Systemic therapy of bronchioloalveolar carcinoma: results of the first IASLC/ASCO consensus conference on bronchioloalveolar carcinoma.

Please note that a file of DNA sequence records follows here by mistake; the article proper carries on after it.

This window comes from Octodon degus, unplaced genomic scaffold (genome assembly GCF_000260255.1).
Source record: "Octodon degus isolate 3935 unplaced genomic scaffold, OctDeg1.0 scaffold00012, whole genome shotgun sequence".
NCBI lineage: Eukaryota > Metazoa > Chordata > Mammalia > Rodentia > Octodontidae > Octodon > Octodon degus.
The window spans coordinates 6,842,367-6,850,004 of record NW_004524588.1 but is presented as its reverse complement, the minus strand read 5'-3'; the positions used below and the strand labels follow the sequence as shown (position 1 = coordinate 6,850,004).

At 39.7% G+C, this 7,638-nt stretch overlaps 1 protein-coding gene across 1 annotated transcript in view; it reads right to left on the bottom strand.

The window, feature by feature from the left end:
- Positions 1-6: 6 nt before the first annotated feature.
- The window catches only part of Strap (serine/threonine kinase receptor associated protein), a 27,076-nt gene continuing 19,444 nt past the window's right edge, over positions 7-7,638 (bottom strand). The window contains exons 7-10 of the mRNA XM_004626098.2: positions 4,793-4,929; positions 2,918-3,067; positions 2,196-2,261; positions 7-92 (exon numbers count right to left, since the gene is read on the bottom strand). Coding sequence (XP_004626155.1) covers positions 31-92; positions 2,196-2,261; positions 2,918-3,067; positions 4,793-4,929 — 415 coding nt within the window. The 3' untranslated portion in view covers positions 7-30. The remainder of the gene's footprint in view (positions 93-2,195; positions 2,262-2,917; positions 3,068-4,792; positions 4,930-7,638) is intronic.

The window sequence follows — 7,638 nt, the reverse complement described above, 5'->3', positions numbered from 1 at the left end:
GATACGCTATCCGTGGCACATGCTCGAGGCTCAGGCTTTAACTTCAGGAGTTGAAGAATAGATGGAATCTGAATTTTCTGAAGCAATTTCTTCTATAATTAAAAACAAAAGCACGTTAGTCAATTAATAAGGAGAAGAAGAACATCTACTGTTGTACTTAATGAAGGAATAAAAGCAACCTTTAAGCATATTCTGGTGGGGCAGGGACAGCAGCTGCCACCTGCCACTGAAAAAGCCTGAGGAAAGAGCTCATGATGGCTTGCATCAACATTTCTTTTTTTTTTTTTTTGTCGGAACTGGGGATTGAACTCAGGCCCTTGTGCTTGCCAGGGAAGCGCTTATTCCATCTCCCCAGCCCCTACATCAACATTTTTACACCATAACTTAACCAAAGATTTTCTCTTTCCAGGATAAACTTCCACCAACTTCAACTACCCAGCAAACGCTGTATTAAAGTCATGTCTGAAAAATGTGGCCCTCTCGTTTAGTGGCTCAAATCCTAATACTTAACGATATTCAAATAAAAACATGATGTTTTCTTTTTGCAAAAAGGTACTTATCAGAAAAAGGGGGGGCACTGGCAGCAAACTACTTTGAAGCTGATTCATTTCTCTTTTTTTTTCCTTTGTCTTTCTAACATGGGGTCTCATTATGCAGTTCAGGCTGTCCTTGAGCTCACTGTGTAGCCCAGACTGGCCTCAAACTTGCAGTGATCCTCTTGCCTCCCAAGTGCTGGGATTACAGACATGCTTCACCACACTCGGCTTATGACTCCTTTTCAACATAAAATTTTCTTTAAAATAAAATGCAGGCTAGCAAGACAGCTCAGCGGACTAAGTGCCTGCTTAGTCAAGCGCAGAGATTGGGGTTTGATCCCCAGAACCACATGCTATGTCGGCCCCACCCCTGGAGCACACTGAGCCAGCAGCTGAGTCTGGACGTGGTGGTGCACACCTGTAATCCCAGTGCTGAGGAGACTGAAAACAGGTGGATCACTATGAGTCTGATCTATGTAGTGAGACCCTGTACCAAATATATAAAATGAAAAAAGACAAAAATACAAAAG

INTRODUCTION: Bronchioloalveolar carcinoma (BAC) is a subtype of adenocarcinoma of the lung with unique pathological, clinical, and molecular characteristics. METHODS: This consensus conference group reviewed studies performed specifically in BAC and data from patients with BAC who were included in clinical trials of all non-small-cell lung cancer (NSCLC) subtypes. RESULTS: Although BAC as defined by the World Health Organization represents less than 5% of adenocarcinomas, as many as 20% of adenocarcinomas have BAC features. These latter tumors are more likely to have mutations in the epidermal growth factor receptor (EGFR) gene and to be sensitive to the EGFR tyrosine kinase inhibitors gefitinib and erlotinib. Although most patients are men and have a history of smoking cigarettes, proportionally more are women and never smokers. Patients with BAC are routinely treated with drugs and regimens appropriate for patients with all subtypes of adenocarcinoma of the lung; four studies have been performed specifically in this disease. CONCLUSIONS: There is insufficient evidence to confirm or refute the assertion that the sensitivity of BAC to chemotherapy is different from that of other lung cancer histologic types. The unique clinical and molecular characteristics associated with BAC led this panel to conclude that future clinical trials should be designed specifically for persons with BAC. Recommendations for trial design and research questions are proposed.